the identity matrix. Matrix

is as follow:

v.1 Binary extended Golay codes

In 1977, extended Golay codes 162 were used for error control on the Voyager 1 and 2 spacecraft launched towards Jupiter and Saturn. The perfect binary Golay code results into 3-byte extended Golay code by adding a parity bit. Some special properties of extended Golay Codes are:

  • is a self-dual code with a generator matrix .

  • Parity check matrix for is 177.

  • Another generator and parity check matrix for are and respectively 178.

  • The weight of every code word in is a multiple of 4 and distance is 8.

The extended Golay code generated by the matrix , where is the identity matrix and matrix A is as shown below.

Vi McEliece Cryptosystem using extended Golay code

McEliece cryptosystem based on extended Golay code works similarly as McEliece cryptosystem, but it generates the secret matrix G with a different way, and different decoding procedure will be used for the decoding process. Golay code matrix A is having a cyclic structure, in which the second row is obtained by moving the first component to the last position. Similarly, each row of the matrix A can be obtained by a right shift of the previous row, except last one row. The matrix A is being a part of both the generator and the parity check matrices of extended Golay code; its decoding procedure is very simple. The main idea is to replace the Goppa code used in McEliece by an extended Golay code that can be efficiently decoded.

Figure 1: McEliece Cryptosystem using extended Golay code

vi.1 Key generation

McEliece cryptosystem based on extended Golay code, encode 12-bits of data in 24-bit length of the word. Random permutation matrix (P) acts on generator matrix (G). Then, reorder the computed matrix and named it as . Compute

by the random invertible matrix (

S) and makes the public key () and secret key () correcting any 3-bit of errors. Key generation is described in algorithm 1. The detailed algorithm of McEliece cryptosystem based on extended Golay code is given below.

Algorithm 1: Key generation
System parameters: Let F be a family of t-error correcting () q-ary linear [n, k, d] codes, where .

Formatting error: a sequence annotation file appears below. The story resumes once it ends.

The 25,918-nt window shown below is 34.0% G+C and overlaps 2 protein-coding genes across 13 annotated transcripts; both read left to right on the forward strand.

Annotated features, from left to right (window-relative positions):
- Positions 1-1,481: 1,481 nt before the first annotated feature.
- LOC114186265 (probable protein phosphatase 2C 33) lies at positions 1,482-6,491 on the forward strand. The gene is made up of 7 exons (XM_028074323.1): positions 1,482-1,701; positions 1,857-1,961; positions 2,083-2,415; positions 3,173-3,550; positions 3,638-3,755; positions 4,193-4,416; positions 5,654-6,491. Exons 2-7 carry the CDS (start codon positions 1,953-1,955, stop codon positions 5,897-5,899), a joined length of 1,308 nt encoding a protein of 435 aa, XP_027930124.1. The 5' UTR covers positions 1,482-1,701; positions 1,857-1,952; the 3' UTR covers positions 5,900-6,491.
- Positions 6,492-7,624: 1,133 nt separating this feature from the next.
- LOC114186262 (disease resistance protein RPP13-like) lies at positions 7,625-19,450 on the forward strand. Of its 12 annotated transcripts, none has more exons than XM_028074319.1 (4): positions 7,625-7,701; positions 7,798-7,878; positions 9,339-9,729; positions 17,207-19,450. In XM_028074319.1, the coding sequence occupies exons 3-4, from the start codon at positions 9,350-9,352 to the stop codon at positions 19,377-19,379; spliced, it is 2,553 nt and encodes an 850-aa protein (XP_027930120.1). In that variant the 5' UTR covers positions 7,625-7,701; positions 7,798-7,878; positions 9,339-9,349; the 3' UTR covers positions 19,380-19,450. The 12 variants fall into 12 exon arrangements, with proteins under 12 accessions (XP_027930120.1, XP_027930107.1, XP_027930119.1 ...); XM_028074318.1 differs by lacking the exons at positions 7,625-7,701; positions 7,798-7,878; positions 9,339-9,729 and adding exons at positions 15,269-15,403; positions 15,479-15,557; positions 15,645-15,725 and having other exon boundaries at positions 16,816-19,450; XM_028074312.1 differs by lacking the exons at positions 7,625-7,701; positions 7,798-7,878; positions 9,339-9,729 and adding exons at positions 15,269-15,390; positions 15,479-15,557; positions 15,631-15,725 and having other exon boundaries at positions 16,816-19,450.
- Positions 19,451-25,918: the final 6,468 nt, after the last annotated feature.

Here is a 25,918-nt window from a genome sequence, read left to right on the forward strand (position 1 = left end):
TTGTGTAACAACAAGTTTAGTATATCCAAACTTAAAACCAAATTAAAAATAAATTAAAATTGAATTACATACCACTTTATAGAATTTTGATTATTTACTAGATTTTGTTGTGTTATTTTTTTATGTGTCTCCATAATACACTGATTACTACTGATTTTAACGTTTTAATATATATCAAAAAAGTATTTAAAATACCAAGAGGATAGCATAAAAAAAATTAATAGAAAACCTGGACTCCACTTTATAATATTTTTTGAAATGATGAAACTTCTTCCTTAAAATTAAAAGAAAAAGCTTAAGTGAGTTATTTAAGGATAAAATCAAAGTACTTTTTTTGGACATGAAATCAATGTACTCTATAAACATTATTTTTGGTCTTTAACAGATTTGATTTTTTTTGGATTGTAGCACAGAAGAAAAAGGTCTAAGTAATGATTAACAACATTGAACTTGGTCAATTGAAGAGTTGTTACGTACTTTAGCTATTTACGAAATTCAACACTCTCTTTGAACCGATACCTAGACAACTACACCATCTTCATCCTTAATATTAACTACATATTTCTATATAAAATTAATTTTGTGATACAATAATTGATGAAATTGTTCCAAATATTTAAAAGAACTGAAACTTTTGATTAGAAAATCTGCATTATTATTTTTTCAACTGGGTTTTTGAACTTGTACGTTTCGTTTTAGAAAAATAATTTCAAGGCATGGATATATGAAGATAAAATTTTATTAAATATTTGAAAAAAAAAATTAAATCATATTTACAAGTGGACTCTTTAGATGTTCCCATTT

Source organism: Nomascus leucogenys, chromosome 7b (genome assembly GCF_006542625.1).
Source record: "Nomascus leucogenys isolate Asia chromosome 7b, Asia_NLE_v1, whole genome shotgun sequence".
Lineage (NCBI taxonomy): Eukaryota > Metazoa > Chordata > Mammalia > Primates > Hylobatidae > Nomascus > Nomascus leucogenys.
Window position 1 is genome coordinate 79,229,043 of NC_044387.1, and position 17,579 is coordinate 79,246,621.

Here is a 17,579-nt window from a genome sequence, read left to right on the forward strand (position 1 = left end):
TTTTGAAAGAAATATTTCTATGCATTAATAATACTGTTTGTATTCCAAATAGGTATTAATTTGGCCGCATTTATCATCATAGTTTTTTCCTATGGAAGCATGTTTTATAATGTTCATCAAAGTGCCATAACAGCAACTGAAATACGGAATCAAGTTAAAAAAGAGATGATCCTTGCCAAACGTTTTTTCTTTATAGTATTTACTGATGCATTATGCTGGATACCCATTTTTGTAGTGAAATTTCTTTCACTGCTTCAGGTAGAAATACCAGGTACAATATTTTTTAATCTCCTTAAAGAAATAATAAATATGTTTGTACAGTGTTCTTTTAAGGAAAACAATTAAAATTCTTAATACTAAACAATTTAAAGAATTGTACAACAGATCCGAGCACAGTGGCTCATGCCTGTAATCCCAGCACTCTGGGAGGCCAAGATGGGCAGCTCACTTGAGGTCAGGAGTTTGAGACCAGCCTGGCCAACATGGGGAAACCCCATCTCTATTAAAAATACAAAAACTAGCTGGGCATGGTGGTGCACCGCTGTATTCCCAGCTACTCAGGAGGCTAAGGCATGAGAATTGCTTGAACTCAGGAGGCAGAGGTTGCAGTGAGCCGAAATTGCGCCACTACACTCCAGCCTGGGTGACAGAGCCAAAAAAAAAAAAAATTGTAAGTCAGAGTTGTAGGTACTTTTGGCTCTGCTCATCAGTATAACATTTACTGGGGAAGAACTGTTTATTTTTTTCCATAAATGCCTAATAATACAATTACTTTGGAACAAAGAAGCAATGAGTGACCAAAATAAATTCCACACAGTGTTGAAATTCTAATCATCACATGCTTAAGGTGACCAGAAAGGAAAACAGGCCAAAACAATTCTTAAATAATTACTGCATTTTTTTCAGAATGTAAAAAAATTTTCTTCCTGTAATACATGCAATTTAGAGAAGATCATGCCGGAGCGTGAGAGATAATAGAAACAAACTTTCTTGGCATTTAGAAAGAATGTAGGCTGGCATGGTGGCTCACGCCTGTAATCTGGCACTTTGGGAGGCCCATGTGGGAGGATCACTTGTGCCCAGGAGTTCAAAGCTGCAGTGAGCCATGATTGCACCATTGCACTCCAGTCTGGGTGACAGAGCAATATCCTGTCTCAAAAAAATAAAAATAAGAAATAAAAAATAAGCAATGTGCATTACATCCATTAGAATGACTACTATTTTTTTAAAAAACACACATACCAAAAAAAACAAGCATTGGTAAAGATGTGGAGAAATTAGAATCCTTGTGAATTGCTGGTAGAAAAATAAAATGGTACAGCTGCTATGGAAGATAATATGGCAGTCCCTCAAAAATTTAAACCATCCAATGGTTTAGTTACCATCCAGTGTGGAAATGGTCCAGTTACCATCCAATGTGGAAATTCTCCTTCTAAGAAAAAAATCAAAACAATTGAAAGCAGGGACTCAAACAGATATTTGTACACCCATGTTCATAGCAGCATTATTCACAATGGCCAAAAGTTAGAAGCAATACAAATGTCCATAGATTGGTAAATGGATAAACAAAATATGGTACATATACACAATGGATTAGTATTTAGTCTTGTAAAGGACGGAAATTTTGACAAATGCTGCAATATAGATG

Input: [24, 12, 8] is an extended Golay which encodes (k=12) bits of data in a word of (n=24) bit length and any (t=3) bit errors can be corrected.
Output matrices:
  • Generate generator matrix G: generator matrix for code C capable of correcting e errors over F of dimension k. , where is the identity matrix.

  • Generate permutation matrix P: is a random permutation matrix, having exactly 1 in every row and column; with all other entries is zero.

  • Compute matrix , arrange in systematic format of generator matrix and named it as .

  • Generate a non-singular invertible matrix .

  • Compute matrix .

  • Return public key: (), private key: (), where is an efficient decoding algorithm.

vi.2 Encoding

In encoding, the plaintext is a random non-zero binary vector of length k, i.e. (). A ciphertext () is the code word of the code with generator matrix and we choose random error vector () exactly of weight t. The encoding process is defined in the algorithm 2.

Algorithm 2: Encoding
Input: Public key (), message (), error vector ().
Output: Ciphertext ()
Compute
Add error vector
Return c

vi.3 Decoding

The decoding process is defined in the algorithm 3. It uses the decoding procedure of extended Golay code, whereas original McEliece cryptosystem uses Patterson’s algorithm for the decoding process.

Algorithm 3: Decoding
Input: Ciphertext (), Private key: ()
Output: Original message ()
Compute the encoded message , where e is calculated by calling subroutine .
, compute message mS by row reducing [].
Multiply mS by .
Return m

Here, we call a subroutine , which computes an error vector described in the algorithm 4. Therefore, on reading input a ciphertext (), it generates an output as the original message (). In step 1, it computes a syndrome using private key checks whether the weight of syndrome is less than or equal to 3. If yes, then it returns an error vector e=[]. Otherwise, it checks the weight of () is less than or equal to 2, then the error vector is e=[]. If it does not satisfy the first condition, then further it computes the second syndrome and checks whether the weight of syndrome is less than or equal to 3. If yes, then it returns an error vector e=[]. Otherwise, it checks the weight of () is less than or equal to 2, then the error vector is e=[]. In any case, if both the conditions do not satisfy and the error pattern e is not yet determined, then it requests retransmission. Finally, mS is found by row reducing form and the original message is computed by multiplying mS by .